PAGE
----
The University is committed to providing a wide range of module options where possible, but please be aware that whilst every effort is made to offer choice this may be limited in certain circumstances. This is due to the fact that some modules have limited numbers of places available, which are allocated on a first-come, first-served basis, while others have minimum student numbers required before they will run, to ensure that an appropriate quality of education can be delivered; some modules require students to have already taken particular subjects, and others are core or required on the programme you are taking. Modules may also be limited due to timetable clashes, and although the University works to minimise disruption to choice, we advise you to seek advice from the relevant School on the module choices available.

How will I be taught?

The National Software Academy, a part of the School of Computer Science & Informatics, has a strong and active industrial focus, which informs and directs all teaching. We are committed to providing students with teaching of the highest standard. BCS, the Chartered Institute for IT, will be asked to review this new degree course which could lead to accreditation.

Key skills are taught through lecturer-led sessions typically with a high proportion of hands-on, practical learning, using current commercial tools and techniques.  You will be given a set of concepts and examples, and are then challenged with one or more problems on which you can apply your new skills.  You will often work together to apply your knowledge to achieve solutions to real world problems - a problem-based learning approach. Ample time for mentoring is provided in the timetable which complements the expected (and significant) self-study that is required.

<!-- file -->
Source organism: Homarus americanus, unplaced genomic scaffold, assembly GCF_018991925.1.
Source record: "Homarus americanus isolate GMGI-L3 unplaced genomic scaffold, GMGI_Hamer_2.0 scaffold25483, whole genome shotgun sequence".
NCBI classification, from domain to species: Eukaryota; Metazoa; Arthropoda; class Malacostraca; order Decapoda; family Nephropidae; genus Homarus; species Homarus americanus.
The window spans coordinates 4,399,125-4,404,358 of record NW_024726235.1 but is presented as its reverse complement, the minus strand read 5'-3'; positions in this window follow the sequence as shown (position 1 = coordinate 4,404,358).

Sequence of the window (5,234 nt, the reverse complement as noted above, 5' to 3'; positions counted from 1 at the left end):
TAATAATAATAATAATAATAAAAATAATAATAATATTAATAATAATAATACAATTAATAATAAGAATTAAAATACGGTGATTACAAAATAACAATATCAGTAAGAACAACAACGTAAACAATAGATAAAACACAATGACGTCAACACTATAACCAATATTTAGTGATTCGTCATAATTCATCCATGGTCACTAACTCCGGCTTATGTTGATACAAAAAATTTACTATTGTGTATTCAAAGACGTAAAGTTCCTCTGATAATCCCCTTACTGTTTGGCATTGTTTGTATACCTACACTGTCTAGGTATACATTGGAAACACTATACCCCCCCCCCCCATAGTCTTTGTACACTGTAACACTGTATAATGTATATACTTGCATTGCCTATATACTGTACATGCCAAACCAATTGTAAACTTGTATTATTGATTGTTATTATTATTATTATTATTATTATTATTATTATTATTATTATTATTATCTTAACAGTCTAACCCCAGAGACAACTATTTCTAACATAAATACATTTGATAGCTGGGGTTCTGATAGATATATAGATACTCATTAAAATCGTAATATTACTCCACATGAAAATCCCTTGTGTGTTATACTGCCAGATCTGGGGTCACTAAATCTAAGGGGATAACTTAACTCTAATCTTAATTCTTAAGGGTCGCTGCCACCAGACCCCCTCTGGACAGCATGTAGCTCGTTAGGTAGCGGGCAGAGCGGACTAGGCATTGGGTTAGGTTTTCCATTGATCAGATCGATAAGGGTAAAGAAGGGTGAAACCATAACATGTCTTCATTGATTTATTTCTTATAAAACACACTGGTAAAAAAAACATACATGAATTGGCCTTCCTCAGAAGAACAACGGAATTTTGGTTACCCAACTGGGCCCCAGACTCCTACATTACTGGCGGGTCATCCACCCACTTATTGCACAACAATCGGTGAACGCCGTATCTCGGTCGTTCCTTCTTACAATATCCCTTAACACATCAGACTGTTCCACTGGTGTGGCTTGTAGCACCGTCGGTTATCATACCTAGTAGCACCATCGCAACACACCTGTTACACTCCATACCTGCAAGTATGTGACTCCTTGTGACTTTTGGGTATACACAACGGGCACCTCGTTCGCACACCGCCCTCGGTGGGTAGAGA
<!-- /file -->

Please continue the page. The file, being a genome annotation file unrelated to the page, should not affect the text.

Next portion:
You will normally attend the Newport facility for three days a week between the hours of 10:00am and 4:00pm, subject to timetable amendments and adjustments as required/necessary.  An hour is allowed for lunch, though optional, additional learning is often provided through industrial talks or additional mentoring.

How will I be supported?

The School prides itself on offering a comprehensive support structure to ensure positive student/staff relationships. You will be assigned a member of staff to act as your personal tutor, who will serve as a point of contact to advise on both academic and personal matters in an informal and confidential manner.

The course makes use of Cardiff University’s Virtual Learning Environment (VLE) Learning Central to provide course materials, and additional information is provided online.

The small-group course delivery and the focus on projects means that you will receive constant support both from academic staff and also from industry professionals.  As noted above, where appropriate, industry professionals will act as mentors to students whilst they are studying on the course.

 Although the delivery of the course will take place in Newport, you will be encouraged to base yourself in Cardiff in order to take advantage of everything that Cardiff has to offer, both in terms of the University (Libraries, Halls of Residence, Student Union etc.) and the wider city. You would then only travel to Newport for your teaching and the timetable has been constructed so that you would only need to be present in Newport for 3 days in any given week.